19th-Century Prison Libraries Had Diverse Holdings

face of a prisoner

Nineteenth-century prison libraries had diverse book holdings. The imaginative literature or novels that appeared most frequently in mid-nineteenth-century British prison library catalogs were, in descending order of frequency, Bunyan’s Pilgrim’s Progress, Defoe’s Robinson Crusoe, and Johnson’s Rasselas. Pilgrim’s Progress was “the runaway winner in all categories {of prison library books}.”^ Pilgrim’s Progress, Robinson Crusoe, and Rasselas were in New York state prison libraries about 1850. The 1848 Sing Sing Prison library catalog included five copies of Pilgrim’s Progress. Nineteenth-century prison libraries did not contain merely stern theological books.

Consider, for example, the holdings of the Philadelphia County Prison library in 1854. That prison library was founded in 1844. A catalog of its holdings was printed in 1854. The Philadelphia County Prison library in 1854 held Pilgrim’s Progress and Robinson Crusoe. It also held three of Chambers’ collections: Miscellany of instructive & entertaining tracts (10 volumes), Papers for the People (12 volumes), and Papers for the Poor (6 volumes). The chaplain at the Pentonville penitentiary in England was asked to remove from the Pentonville prison library volumes 4 and 6 of Chambers’ Miscellany “because they contained accounts of the escapes of Trench and La Jude.”^ Both of these volumes were in the Philadelphia County Prison library in 1854.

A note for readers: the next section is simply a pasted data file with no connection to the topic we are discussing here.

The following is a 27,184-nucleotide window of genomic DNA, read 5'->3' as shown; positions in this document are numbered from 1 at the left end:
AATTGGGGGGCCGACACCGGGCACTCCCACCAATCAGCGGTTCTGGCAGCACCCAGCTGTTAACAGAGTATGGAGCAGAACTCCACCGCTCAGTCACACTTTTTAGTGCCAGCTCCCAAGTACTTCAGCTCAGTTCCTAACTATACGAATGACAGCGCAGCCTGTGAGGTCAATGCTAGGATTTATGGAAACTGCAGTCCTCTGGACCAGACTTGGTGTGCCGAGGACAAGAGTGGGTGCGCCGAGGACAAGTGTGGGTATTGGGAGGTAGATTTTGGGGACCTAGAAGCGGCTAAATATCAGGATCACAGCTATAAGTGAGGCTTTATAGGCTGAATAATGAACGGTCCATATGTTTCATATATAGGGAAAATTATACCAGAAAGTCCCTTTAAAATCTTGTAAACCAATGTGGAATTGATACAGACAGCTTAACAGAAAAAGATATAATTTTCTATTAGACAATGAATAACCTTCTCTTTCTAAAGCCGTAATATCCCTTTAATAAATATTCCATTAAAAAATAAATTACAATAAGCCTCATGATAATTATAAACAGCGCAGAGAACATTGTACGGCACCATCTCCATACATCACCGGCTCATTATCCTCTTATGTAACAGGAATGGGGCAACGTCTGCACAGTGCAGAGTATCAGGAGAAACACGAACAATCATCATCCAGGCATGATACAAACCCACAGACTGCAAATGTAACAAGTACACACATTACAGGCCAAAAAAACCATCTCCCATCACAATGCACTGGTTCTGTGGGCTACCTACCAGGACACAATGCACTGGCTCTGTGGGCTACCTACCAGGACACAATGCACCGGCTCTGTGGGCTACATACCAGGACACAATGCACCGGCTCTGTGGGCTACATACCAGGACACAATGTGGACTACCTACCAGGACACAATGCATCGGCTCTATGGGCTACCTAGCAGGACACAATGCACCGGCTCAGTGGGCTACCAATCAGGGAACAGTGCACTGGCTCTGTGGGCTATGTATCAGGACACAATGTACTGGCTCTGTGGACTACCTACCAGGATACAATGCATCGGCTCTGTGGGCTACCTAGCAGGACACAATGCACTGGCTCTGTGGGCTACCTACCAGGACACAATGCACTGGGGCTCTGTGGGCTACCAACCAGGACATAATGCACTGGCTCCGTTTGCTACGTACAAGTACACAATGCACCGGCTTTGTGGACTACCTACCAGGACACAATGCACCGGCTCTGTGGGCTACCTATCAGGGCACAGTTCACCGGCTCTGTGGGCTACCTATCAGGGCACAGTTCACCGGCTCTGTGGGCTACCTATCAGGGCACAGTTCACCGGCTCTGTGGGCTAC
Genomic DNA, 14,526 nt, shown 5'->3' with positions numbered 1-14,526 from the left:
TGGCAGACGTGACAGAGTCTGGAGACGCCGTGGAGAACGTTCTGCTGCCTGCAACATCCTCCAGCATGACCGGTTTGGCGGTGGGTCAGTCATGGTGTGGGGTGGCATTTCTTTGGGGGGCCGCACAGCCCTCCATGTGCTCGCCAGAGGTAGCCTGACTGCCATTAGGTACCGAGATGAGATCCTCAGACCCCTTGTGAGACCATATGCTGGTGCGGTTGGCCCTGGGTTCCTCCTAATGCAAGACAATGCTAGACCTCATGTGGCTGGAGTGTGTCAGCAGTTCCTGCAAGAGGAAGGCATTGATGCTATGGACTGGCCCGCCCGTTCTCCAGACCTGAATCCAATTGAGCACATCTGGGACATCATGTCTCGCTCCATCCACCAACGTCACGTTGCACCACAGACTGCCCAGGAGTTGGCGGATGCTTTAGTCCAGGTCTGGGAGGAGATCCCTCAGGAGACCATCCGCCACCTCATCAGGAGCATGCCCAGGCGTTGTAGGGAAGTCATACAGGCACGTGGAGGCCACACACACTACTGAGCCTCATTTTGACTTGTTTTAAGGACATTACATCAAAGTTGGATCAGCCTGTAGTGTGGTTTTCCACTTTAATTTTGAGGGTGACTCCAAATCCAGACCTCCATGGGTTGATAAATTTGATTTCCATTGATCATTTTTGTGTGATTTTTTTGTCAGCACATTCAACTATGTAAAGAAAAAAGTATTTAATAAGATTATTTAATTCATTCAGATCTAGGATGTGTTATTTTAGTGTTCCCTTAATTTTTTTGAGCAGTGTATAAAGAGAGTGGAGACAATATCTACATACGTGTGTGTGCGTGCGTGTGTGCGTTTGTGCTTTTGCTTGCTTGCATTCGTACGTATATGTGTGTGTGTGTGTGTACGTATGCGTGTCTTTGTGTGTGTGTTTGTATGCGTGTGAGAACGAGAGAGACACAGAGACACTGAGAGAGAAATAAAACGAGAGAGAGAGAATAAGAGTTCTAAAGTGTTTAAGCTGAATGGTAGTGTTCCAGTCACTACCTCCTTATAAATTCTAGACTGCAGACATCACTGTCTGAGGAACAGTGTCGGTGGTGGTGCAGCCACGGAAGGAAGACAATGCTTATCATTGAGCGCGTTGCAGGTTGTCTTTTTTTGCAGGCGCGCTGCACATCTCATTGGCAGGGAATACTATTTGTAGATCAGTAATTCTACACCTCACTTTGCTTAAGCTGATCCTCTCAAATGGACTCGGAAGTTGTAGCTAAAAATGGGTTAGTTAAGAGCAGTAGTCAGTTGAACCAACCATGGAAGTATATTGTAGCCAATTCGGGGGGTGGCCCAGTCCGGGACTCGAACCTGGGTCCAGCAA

The Philadelphia prison library held many other books of diverse types. The Philadelphia Prison library held Knight’s Half-hours with the best authors (4 volumes) and Goodrich’s Boys’ and Girls’ Library (16 volumes). For prisoners with greater reading ambitions, the prison library offered collected works of Shakespeare (5 volumes), collected work of Byron (8 volumes), Cervantes’ Don Quixote, collections of Alexander Pope’s and William Wordsworth’s poetry, Thackeray’s Vanity Fair, Josephus’ Jewish Antiquities, and Gibbon’s Decline and Fall of the Roman Empire (6 volumes). Early nineteenth-century authors with many popular works were also represented: Walter Scott (2 titles in 5 volumes), Charlotte Elizabeth Tonna (12 titles in 12 volumes), and Washington Irving (13 titles in 16 volumes).

Traditional religious works did not dominate the Philadelphia prison library’s collection. Religious works of various sorts comprised 16% of the volumes in the library. The English Puritan leader Richard Baxter’s long-famous work, Saints’ everlasting rest: or, A treatise of the blessed state of the saints, in their enjoyment of God in glory (1650) was in the library in five copies. The eighteenth-century American spiritual revivalist Jonathon Edwards was represented with his book, Treatise Concerning Religious Affections. The late eighteenth-century British politician, philanthropist, and influential abolitionist William Wilberforce was represented with his book A Practical View of the Prevailing Religious System of Professed Christians in the Higher and Middle Classes of This Country Contrasted With Real Christianity. The library also included two copies of Sales’s translation of the Qur’an, a biblical dictionary, collections of sermons, and books such as Lamp and the lantern: or The Bible, Light for the tent and the traveler.